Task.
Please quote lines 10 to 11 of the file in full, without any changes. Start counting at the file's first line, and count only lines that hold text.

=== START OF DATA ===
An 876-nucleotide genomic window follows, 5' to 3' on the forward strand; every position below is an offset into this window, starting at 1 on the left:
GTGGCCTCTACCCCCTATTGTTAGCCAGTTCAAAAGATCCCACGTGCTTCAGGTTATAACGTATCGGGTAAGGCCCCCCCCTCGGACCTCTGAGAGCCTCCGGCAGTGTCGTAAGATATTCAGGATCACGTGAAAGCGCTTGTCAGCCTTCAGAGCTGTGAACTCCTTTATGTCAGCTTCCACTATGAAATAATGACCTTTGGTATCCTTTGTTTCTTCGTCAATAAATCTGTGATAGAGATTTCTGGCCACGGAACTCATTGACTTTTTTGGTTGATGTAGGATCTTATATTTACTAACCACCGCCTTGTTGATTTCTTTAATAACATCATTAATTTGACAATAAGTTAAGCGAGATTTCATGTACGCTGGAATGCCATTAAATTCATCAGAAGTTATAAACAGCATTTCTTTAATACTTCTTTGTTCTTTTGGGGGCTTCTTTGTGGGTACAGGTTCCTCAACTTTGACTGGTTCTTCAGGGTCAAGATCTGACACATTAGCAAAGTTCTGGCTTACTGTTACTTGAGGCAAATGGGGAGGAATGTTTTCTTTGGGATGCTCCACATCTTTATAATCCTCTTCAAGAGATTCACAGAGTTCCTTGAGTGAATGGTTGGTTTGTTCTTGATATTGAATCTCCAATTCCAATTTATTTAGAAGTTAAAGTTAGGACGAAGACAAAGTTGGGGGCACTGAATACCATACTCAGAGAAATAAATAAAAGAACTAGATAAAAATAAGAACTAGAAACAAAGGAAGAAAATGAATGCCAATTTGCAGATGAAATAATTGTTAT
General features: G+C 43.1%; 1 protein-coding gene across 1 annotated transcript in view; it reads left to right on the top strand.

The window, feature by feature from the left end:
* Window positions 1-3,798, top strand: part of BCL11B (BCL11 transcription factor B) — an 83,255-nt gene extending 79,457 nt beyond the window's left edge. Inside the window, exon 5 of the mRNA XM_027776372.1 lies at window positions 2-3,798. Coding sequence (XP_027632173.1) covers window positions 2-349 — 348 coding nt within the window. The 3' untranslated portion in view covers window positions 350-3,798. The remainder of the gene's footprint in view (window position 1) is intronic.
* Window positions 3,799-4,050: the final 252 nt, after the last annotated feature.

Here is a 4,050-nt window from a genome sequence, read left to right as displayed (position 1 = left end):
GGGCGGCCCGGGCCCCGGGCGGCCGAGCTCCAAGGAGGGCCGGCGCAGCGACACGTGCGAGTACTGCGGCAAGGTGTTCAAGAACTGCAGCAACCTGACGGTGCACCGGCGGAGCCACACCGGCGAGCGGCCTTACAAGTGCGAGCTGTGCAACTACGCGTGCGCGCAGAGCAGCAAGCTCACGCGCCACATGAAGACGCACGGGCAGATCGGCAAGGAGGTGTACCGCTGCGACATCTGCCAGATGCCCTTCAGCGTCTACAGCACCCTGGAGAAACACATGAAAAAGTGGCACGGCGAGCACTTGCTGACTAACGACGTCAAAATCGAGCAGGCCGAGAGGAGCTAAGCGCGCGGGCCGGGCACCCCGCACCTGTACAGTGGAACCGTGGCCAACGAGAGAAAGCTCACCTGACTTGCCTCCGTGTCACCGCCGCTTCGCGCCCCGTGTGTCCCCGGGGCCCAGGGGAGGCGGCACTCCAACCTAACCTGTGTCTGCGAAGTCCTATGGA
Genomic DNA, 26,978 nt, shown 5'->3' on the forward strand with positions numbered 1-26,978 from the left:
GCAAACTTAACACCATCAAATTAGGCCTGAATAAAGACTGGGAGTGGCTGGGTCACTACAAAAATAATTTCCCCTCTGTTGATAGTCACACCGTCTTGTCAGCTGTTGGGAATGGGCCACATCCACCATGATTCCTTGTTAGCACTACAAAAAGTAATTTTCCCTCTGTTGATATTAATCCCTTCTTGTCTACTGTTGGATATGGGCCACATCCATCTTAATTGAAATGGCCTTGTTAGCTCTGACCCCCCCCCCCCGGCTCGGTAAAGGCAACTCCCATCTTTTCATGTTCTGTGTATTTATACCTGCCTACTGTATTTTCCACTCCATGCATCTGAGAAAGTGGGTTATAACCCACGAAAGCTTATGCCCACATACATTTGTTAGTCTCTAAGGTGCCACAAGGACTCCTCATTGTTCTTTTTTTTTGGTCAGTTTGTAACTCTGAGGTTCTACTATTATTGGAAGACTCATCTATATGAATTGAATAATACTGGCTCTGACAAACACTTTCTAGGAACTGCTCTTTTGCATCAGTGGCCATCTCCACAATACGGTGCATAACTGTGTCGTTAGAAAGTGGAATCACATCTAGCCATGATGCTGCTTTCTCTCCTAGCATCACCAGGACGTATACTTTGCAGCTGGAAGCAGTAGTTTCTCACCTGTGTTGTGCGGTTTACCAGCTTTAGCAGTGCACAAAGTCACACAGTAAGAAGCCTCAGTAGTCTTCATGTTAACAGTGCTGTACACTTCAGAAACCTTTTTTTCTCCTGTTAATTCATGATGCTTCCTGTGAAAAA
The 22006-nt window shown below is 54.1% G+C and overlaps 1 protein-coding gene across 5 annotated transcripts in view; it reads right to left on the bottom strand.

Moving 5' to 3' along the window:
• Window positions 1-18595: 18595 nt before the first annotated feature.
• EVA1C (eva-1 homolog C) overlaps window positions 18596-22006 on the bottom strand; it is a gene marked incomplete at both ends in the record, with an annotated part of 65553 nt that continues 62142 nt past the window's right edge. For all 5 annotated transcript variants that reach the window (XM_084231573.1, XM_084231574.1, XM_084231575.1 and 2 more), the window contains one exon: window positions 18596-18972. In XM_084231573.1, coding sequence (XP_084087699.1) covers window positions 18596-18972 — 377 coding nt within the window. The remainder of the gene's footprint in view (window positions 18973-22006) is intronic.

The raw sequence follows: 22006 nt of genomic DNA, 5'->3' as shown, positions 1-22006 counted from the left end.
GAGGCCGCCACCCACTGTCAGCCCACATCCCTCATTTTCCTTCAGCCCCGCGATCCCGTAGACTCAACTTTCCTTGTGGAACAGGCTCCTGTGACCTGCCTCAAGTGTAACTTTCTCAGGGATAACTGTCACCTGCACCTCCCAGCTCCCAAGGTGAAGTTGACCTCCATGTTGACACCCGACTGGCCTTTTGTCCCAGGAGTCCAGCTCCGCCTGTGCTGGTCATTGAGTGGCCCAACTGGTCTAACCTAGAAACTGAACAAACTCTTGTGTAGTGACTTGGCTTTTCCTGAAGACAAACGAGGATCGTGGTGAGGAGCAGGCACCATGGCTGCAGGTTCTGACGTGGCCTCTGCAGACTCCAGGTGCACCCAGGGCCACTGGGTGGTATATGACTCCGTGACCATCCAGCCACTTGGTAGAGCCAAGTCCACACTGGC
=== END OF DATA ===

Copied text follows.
GCAAACTTAACACCATCAAATTAGGCCTGAATAAAGACTGGGAGTGGCTGGGTCACTACAAAAATAATTTCCCCTCTGTTGATAGTCACACCGTCTTGTCAGCTGTTGGGAATGGGCCACATCCACCATGATTCCTTGTTAGCACTACAAAAAGTAATTTTCCCTCTGTTGATATTAATCCCTTCTTGTCTACTGTTGGATATGGGCCACATCCATCTTAATTGAAATGGCCTTGTTAGCTCTGACCCCCCCCCCCCGGCTCGGTAAAGGCAACTCCCATCTTTTCATGTTCTGTGTATTTATACCTGCCTACTGTATTTTCCACTCCATGCATCTGAGAAAGTGGGTTATAACCCACGAAAGCTTATGCCCACATACATTTGTTAGTCTCTAAGGTGCCACAAGGACTCCTCATTGTTCTTTTTTTTTGGTCAGTTTGTAACTCTGAGGTTCTACTATTATTGGAAGACTCATCTATATGAATTGAATAATACTGGCTCTGACAAACACTTTCTAGGAACTGCTCTTTTGCATCAGTGGCCATCTCCACAATACGGTGCATAACTGTGTCGTTAGAAAGTGGAATCACATCTAGCCATGATGCTGCTTTCTCTCCTAGCATCACCAGGACGTATACTTTGCAGCTGGAAGCAGTAGTTTCTCACCTGTGTTGTGCGGTTTACCAGCTTTAGCAGTGCACAAAGTCACACAGTAAGAAGCCTCAGTAGTCTTCATGTTAACAGTGCTGTACACTTCAGAAACCTTTTTTTCTCCTGTTAATTCATGATGCTTCCTGTGAAAAA
The 22006-nt window shown below is 54.1% G+C and overlaps 1 protein-coding gene across 5 annotated transcripts in view; it reads right to left on the bottom strand.